Amy Horn

Posts Tagged ‘senior pictures madison indiana’

these aren’t your mother’s senior pictures!


That’s the word I would use to describe today’s senior pictures sessions. Today’s seniors have the most jam-packed lives. Trying to capture all aspects of their complicated young lives can be a task during a senior picture session.

When I worked with William, he told me he played flute in the school band since junior high. While he wanted to include that aspect of his life, he didn’t want a traditional “band” photo. We compromised on an artistic shot that he and his parents liked.

Thinking outside of the box is what senior pictures are all about.

Juniors, I’m looking for some representatives the following high schools: Madison Consolidated, Southwestern, Lawrenceburg, South Ripley, Milan, South Dearborn and East Central. If you are selected as a representative, 50 percent of your session fee is waived. Other perks of being a representative can be discussed at a the pre-session consultation.

As always, you can interact with me on or e-mail me at

don’t rush a good photo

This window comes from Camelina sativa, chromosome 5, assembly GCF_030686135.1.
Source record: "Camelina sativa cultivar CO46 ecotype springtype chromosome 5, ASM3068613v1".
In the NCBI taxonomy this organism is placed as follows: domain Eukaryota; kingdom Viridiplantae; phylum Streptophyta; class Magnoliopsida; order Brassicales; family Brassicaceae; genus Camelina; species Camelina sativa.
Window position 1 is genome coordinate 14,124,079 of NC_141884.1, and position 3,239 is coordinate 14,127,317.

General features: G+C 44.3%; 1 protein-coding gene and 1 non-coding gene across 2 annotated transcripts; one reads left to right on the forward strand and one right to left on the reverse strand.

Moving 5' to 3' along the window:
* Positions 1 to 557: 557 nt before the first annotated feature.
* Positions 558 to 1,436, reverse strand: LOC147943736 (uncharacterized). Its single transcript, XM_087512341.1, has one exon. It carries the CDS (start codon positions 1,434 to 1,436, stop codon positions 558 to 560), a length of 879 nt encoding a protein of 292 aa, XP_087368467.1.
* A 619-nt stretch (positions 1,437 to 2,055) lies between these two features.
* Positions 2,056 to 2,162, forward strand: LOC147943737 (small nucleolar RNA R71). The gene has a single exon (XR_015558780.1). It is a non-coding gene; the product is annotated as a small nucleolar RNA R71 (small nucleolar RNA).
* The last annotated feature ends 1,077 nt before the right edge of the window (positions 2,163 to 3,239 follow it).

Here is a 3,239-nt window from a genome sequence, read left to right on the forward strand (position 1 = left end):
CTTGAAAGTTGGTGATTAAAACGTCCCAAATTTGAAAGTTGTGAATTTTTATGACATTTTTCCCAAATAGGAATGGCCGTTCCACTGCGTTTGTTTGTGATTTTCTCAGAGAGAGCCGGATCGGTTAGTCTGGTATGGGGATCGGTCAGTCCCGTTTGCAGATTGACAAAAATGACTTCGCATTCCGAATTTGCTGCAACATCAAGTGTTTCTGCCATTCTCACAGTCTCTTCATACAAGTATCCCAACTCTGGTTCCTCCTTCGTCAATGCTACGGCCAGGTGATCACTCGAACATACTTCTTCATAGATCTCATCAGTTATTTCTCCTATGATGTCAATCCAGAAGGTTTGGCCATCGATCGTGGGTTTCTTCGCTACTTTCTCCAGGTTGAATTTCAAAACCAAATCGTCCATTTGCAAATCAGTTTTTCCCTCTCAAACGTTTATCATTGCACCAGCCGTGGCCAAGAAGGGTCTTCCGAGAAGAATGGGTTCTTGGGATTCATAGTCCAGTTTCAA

Many times clients begin their search for finding a photographer with great intentions. They look for someone who can match their own style and needs. Then, somehow a great shift happens. The focus changes from finding a perfect match of style to finding a perfect match for the wallet instead. Many photographers, I also do this, charge by an hourly rate. Clients often ask me if I’ll cut my rates in half for a 30-minute session rather than an hour. Depending on the shoot and customers needs, I’ll accommodate.

The purpose of this entry is to warn: Allow time to shoot.

Not only will the photographer feel rushed, but you, as a subject, will also. There is a big difference in a subject from the first frame to the last. I recently photographed a good friend of mine, Laura, who generally doesn’t like her picture taken. She was amazing. In freezing temperatures, we trotted throughout downtown Madison, Indiana to capture a few poses. I’ll post some more from her shoot later, but here is the difference between a first shot and one 30 minutes into the shoot.

In the first photos, a subject wants to recognize the camera exists and do what comes naturally, smile. But if you’re looking for a more photojournalistic style of photography, allow yourself time to adapt to being photographed. The end result is more natural, un-staged photographs.

As always, you can interact with me on or e-mail me at

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